How to build a well balanced UX team
I’m sure you’ve noticed that the acronym UX is used more and more these days. While User Experience is not a term that only applies to an app development lifecycle, more often than not we refer to it as such. As the world becomes more aware of “UX” as a keyword, its true meaning gets blurred while hiring managers and recruiters struggle to build a solid team.
Now, not everybody has access to the same resources. When I say “a solid team” I don’t mean to imply that all companies can place a 16 member team (nor they should). What I refer to is a team that is able to consider and put in practice a good process to produce the best results.
Here are the top 5 attributes that I look for when building a UIUX Team:
Every design project starts (or should start) with research. Curious team members are crucial to capturing the details and considerations that kicks off a project. Whether that means creating a product from scratch, adding a feature to a pre-existing product or enhancing the experience on a particular portion of your app, requirements will have to be gathered and audiences will need to be questioned. A curious person looks for the details, reads between the lines, and adds an incredible amount of value to the process.
Businesses often forget, but products are created for its users. User Experience should be 100% focused in finding business solutions that enhance the life of the user (read: human). As such it is imperative that a UX Team can count on at least 1 member that advocates for the user. A person that regularly puts her/himself in the audience’s shoes, truly feels for them, and often leads the rest of the team on a path to understanding.
Pretty much the biggest reason to become a UX Team member is to find clever (or obvious) solutions to big problems. That requires dedication and sometimes a small level of insanity. Passion is a word often used to describe the fire that fuels these engines. But that fire can also be blinding, and can get in the way of success when looking for a solution as a team. In a collaboration environment, you need passionate people that also understand that perspective is an important tool to success. Team members shouldn’t be afraid to listen, discuss, consider, and change their mind when needed.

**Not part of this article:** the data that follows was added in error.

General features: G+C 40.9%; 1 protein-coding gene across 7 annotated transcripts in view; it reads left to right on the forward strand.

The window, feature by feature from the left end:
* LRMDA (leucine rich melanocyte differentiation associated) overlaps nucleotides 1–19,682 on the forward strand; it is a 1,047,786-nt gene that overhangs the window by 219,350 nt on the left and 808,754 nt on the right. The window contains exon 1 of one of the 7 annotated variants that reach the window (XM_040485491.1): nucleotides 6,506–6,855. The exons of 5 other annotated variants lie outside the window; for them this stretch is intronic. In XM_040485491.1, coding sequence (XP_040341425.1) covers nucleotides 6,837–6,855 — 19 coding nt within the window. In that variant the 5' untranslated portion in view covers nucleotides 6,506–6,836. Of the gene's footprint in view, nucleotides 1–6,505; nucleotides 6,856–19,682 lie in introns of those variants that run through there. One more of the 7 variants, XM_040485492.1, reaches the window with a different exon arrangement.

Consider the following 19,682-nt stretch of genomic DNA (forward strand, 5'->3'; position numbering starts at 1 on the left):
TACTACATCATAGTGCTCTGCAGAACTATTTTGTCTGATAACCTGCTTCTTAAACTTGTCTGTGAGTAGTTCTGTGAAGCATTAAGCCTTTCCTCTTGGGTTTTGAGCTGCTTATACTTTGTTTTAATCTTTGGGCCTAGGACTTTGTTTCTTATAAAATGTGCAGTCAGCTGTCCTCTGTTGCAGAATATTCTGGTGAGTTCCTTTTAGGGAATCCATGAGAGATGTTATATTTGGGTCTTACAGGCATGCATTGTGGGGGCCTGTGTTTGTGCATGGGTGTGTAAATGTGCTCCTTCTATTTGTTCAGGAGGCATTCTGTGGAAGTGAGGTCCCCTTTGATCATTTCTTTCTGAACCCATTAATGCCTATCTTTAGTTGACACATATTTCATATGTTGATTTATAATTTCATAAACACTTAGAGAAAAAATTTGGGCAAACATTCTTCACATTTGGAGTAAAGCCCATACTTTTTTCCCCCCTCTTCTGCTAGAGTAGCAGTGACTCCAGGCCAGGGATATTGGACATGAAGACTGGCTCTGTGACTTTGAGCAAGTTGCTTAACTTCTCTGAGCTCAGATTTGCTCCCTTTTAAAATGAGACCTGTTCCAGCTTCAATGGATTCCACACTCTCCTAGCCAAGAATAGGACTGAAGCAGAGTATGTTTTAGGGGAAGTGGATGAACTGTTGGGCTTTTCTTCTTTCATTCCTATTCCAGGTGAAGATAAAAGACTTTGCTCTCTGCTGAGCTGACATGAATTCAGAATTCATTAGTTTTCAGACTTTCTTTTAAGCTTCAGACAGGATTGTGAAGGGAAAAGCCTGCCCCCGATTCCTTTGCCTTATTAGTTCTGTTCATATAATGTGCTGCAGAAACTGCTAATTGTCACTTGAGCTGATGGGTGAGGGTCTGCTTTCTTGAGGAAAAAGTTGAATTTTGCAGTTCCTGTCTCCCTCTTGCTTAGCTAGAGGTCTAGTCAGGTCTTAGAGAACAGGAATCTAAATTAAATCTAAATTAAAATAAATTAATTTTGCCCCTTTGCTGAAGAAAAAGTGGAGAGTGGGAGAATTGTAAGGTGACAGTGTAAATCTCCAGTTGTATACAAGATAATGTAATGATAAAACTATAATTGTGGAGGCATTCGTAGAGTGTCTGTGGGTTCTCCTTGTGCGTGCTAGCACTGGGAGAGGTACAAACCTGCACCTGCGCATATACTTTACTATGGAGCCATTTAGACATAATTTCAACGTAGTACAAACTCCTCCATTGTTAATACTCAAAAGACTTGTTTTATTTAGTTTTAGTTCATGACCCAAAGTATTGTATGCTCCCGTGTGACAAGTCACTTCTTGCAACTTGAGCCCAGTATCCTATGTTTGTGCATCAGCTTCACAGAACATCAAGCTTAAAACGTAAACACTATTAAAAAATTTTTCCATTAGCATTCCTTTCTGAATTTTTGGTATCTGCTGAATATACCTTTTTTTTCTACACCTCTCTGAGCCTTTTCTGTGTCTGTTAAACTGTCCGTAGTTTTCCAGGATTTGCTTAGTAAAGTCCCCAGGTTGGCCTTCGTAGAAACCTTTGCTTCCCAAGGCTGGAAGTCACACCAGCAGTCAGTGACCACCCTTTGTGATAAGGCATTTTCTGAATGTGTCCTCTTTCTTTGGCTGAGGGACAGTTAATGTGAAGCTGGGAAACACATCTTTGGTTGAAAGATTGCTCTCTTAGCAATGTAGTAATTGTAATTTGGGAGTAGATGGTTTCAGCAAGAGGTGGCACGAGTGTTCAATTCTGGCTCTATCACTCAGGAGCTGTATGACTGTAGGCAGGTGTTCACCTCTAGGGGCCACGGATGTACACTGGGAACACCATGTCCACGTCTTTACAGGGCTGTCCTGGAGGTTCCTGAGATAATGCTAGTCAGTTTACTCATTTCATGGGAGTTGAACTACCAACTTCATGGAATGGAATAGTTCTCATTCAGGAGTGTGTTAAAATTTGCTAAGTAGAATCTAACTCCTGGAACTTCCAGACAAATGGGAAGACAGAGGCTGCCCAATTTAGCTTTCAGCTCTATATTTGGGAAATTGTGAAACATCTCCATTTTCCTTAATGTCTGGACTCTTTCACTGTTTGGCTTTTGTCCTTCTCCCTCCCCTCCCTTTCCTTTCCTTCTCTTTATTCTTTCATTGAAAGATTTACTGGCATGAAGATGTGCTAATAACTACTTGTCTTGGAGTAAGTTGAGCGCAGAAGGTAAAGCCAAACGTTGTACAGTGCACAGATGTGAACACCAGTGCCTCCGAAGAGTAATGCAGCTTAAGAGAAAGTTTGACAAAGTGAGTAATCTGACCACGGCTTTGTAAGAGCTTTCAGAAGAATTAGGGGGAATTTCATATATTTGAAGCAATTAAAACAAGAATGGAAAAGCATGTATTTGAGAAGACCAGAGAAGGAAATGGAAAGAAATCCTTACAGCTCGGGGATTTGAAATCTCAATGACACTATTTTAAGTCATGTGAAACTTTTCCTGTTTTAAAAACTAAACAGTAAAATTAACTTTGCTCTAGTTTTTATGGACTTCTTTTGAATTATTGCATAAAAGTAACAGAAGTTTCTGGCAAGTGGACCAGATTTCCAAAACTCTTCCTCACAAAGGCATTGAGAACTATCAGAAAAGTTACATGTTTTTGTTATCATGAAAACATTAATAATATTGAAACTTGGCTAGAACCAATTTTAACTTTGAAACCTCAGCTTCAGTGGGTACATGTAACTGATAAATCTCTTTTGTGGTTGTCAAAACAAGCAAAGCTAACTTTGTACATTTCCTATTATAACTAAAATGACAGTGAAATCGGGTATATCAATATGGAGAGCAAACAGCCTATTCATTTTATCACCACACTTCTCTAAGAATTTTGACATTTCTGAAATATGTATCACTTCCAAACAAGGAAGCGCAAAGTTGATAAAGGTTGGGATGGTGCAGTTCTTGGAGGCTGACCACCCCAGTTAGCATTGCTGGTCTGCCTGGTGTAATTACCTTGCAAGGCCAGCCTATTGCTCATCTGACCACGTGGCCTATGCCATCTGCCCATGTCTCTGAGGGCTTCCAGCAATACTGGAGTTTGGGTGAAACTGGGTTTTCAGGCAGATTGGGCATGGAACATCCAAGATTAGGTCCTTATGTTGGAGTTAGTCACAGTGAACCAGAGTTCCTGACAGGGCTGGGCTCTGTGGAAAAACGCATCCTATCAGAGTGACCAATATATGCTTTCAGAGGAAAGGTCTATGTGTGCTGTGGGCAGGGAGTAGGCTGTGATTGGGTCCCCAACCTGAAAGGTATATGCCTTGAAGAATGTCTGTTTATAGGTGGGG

I’ve met many talented designers and developers that are just afraid to talk about and defend their work. It is heartbreaking when you see what could have potentially been great, tarnished by the ideals of a peer with a stronger personality. Not everyone possesses the skill to be outspoken, to tell the story of how they’ve arrived at the current solution. While it would be unfair to ask that every single person in your team is expressive, you should always have at least 1 member who is able to articulate for the decision made by the team. Hopefully those decisions came after arduous work and an impeccable process as that makes for an easier sell.
Believe it or not I have found that it all comes down to this one. An effective UX Team understands that their goal is to balance good business strategies (💸) with user desires while using design and technology to bridge the two. They are the psychologists, caregivers and surgeons of the digital age!! — OK, maybe not. In any case they will need to communicate with audiences, other teams, investors, executives, and colleagues. Effective teams are able to do this with grace, eloquence, and clarity across all different groups.
I have been building product design teams for a few years now and my advise is to always look for specialists. While a Swiss Army Knife might get you out of a pinch, they are usually not the best knife, screwdriver or toothpick out there. I hope that these attributes will help you shape your team into a well oiled unit that will yield to more measurable success.
While a Swiss Army Knife might get you out of a pinch, they are usually not the best knife, screwdriver or toothpick out there.